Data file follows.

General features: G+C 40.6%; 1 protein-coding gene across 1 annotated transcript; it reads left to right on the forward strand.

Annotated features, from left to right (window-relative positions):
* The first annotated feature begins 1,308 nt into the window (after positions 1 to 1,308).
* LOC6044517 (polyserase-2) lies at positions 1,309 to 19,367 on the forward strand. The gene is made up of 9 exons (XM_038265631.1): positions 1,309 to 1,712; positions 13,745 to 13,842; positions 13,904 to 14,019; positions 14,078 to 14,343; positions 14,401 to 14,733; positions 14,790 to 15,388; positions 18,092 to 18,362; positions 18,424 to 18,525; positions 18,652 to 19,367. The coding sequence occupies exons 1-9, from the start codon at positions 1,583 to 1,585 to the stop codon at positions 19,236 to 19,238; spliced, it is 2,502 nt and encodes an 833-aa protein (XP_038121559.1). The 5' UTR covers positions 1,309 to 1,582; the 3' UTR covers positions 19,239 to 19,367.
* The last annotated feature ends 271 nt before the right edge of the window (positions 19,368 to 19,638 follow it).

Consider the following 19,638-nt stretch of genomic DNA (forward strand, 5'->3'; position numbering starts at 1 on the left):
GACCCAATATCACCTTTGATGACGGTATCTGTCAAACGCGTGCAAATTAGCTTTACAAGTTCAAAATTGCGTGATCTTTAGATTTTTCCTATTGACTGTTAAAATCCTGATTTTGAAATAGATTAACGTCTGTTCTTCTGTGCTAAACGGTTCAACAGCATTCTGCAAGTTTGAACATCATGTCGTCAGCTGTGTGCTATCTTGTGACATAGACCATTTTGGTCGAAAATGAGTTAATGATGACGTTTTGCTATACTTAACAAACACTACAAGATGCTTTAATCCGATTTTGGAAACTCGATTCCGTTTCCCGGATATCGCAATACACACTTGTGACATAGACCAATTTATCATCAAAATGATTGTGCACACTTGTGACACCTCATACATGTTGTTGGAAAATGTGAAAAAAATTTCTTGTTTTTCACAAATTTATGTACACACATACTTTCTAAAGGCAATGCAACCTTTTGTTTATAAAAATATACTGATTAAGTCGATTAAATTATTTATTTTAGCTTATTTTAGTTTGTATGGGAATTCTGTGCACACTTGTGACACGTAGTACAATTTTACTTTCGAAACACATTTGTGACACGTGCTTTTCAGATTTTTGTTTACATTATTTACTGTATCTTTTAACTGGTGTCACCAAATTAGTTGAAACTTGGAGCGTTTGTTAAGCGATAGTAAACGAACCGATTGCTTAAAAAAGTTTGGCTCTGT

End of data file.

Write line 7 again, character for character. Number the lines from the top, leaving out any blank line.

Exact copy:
GACCCAATATCACCTTTGATGACGGTATCTGTCAAACGCGTGCAAATTAGCTTTACAAGTTCAAAATTGCGTGATCTTTAGATTTTTCCTATTGACTGTTAAAATCCTGATTTTGAAATAGATTAACGTCTGTTCTTCTGTGCTAAACGGTTCAACAGCATTCTGCAAGTTTGAACATCATGTCGTCAGCTGTGTGCTATCTTGTGACATAGACCATTTTGGTCGAAAATGAGTTAATGATGACGTTTTGCTATACTTAACAAACACTACAAGATGCTTTAATCCGATTTTGGAAACTCGATTCCGTTTCCCGGATATCGCAATACACACTTGTGACATAGACCAATTTATCATCAAAATGATTGTGCACACTTGTGACACCTCATACATGTTGTTGGAAAATGTGAAAAAAATTTCTTGTTTTTCACAAATTTATGTACACACATACTTTCTAAAGGCAATGCAACCTTTTGTTTATAAAAATATACTGATTAAGTCGATTAAATTATTTATTTTAGCTTATTTTAGTTTGTATGGGAATTCTGTGCACACTTGTGACACGTAGTACAATTTTACTTTCGAAACACATTTGTGACACGTGCTTTTCAGATTTTTGTTTACATTATTTACTGTATCTTTTAACTGGTGTCACCAAATTAGTTGAAACTTGGAGCGTTTGTTAAGCGATAGTAAACGAACCGATTGCTTAAAAAAGTTTGGCTCTGT